Bahrain-based Gulf Finance House Raised to ‘CCC-/C’; outlook negative
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Standard & Poor’s Ratings Services today said it raised its long- and short-term counterparty credit ratings on Bahrain-based Gulf Finance House G.S.C. (GFH) to ‘CCC-/C’ from ‘SD/SD’ (selective default). The outlook is negative. “The rating action follows GFH’s completion of the partial extension of maturity of a $100m facility,” said Standard & Poor’s credit analyst Goeksenin Karagoez.
The first tranche of this facility was a $50m payment due March 3, 2010, with the remainder due on March 3, 2011. We understand that GFH has obtained consent for the partial extension from all lenders of the facility, which is set to be repaid in five installments over the next two years. Under our criteria, we consider GFH’s maturity extension to be a “distressed exchange” and therefore tantamount to a default because the new maturity represents a change to the facility’s originally scheduled payment terms.
“We subsequently reassessed GFH’s creditworthiness by analyzing, among other things, GFH’s new liability structure, cash flow projections, and its overall business model and strategy and on this basis, we raised the ratings on GFH to ‘CCC-/C’. While the partial maturity extension of two facilities has somewhat reduced the immediate and severe stress on GFH’s liquidity situation, it remains in our view very weak and will likely constrain the ratings,” said Mr. Karagoez.
With total assets of $1.6bn on Dec. 31, 2009, GFH is an Islamic wholesale investment institution based in the Kingdom of Bahrain (A/Stable/A-1). “The negative outlook reflects our opinion of GFH’s very weak liquidity position from a rating standpoint, because it still faces challenges to meet debt repayments coming due in the very near term,” said Mr. Karagoez.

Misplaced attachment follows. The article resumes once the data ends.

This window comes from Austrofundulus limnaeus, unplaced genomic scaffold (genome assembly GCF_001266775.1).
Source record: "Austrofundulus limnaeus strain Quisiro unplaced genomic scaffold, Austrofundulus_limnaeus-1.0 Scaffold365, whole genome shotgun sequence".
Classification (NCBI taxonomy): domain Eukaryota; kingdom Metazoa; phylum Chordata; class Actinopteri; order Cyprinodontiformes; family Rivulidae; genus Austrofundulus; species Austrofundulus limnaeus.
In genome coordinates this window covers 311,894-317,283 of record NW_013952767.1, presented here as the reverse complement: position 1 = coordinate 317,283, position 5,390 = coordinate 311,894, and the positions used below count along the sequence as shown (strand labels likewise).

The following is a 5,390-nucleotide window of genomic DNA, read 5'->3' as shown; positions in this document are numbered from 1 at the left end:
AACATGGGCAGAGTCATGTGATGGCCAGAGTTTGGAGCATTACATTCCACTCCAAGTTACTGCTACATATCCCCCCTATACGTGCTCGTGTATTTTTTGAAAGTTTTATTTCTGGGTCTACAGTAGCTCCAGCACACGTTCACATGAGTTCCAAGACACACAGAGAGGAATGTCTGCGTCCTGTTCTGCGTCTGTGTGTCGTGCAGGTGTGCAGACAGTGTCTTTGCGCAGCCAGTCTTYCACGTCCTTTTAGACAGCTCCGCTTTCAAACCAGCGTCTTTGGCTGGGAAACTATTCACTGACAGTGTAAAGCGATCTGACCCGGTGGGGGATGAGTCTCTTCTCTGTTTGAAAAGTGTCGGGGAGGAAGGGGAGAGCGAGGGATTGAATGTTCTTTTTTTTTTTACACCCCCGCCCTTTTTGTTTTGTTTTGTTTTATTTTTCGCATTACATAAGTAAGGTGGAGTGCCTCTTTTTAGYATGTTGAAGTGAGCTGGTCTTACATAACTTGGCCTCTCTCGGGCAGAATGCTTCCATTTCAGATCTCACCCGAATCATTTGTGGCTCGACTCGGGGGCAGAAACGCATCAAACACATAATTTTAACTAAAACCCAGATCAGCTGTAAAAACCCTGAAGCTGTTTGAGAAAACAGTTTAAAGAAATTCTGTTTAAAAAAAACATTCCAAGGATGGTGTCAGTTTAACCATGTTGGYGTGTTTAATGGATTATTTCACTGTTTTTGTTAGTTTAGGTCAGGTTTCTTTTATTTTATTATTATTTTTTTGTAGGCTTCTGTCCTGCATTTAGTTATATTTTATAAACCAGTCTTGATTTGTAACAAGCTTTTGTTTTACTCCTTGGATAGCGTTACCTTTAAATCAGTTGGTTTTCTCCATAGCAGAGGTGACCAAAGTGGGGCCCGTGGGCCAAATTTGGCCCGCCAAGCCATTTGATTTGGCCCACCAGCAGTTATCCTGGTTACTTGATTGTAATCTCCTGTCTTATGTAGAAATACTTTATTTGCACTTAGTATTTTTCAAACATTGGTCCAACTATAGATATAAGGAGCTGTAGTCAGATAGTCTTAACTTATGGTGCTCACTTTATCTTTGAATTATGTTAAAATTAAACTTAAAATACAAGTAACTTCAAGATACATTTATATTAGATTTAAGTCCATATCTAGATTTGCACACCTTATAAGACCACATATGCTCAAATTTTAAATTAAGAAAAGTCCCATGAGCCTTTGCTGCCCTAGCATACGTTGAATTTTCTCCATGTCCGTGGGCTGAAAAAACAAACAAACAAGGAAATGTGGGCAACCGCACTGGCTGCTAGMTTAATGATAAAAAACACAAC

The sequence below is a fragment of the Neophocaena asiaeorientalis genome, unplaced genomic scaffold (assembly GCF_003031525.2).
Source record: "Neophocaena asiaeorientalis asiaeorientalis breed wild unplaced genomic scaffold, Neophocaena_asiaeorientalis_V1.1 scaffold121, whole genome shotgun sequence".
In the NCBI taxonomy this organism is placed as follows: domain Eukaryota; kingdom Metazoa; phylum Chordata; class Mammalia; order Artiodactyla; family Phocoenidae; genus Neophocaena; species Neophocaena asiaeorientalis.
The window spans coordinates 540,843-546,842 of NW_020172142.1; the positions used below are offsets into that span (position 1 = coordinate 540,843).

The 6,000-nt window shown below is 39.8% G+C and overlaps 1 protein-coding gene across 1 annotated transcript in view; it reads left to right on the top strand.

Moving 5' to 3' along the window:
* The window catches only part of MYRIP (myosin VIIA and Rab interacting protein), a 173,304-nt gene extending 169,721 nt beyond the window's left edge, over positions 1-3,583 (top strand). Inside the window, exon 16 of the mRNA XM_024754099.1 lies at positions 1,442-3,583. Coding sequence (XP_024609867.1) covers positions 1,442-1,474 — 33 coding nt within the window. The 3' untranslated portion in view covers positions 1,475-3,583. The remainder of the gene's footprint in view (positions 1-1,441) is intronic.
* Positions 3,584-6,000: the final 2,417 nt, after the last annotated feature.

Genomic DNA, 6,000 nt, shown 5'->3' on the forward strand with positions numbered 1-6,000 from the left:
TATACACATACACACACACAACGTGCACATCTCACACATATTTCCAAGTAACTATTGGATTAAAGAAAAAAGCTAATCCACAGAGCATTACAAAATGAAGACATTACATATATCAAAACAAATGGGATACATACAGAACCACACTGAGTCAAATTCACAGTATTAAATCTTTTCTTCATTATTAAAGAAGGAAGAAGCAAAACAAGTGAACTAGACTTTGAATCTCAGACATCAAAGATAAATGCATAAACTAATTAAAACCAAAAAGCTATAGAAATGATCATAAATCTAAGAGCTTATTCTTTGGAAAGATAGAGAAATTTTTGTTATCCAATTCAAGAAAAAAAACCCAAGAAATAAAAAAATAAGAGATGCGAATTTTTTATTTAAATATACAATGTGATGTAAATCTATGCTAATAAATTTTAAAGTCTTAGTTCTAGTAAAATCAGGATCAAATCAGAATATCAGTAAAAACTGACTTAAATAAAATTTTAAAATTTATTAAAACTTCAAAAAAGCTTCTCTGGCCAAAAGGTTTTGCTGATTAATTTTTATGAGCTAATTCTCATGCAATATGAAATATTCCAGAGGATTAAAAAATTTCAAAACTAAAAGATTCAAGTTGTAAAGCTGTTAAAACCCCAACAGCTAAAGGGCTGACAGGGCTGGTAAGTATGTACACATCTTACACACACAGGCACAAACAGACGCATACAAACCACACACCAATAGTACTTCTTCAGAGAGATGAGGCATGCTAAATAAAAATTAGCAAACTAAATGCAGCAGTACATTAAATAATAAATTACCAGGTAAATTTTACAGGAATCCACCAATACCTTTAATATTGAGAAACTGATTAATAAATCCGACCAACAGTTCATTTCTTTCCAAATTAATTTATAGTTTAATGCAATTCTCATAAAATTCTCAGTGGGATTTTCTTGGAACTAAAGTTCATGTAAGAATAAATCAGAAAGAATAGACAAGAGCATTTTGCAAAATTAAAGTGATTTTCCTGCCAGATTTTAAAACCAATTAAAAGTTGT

It also reflects the uncertainty we perceive regarding the ability of the institution to implement its plan for improving its liquidity position and boosting its revenues. Failure to meet any of the upcoming existing or restructured payments would lead us to lower the ratings to ‘D’ (default). In addition, we would consider as another distressed restructuring any transactions by GFH to reschedule or restructure its debt, including unrated obligations, such that lenders receive less than the original value. This would result in a lowering of the ratings to ‘SD’, assuming GFH continues to honor its other obligations.
We would raise the ratings if GFH is successful in raising alternative sources of liquidity to alleviate the currently difficult liquidity situation. To fully alleviate liquidity pressure and therefore further improve its creditworthiness, however, we believe that GFH would need longer-term funding sources and new business activity because its debt structure is short-term and operating cash flow is minimal.
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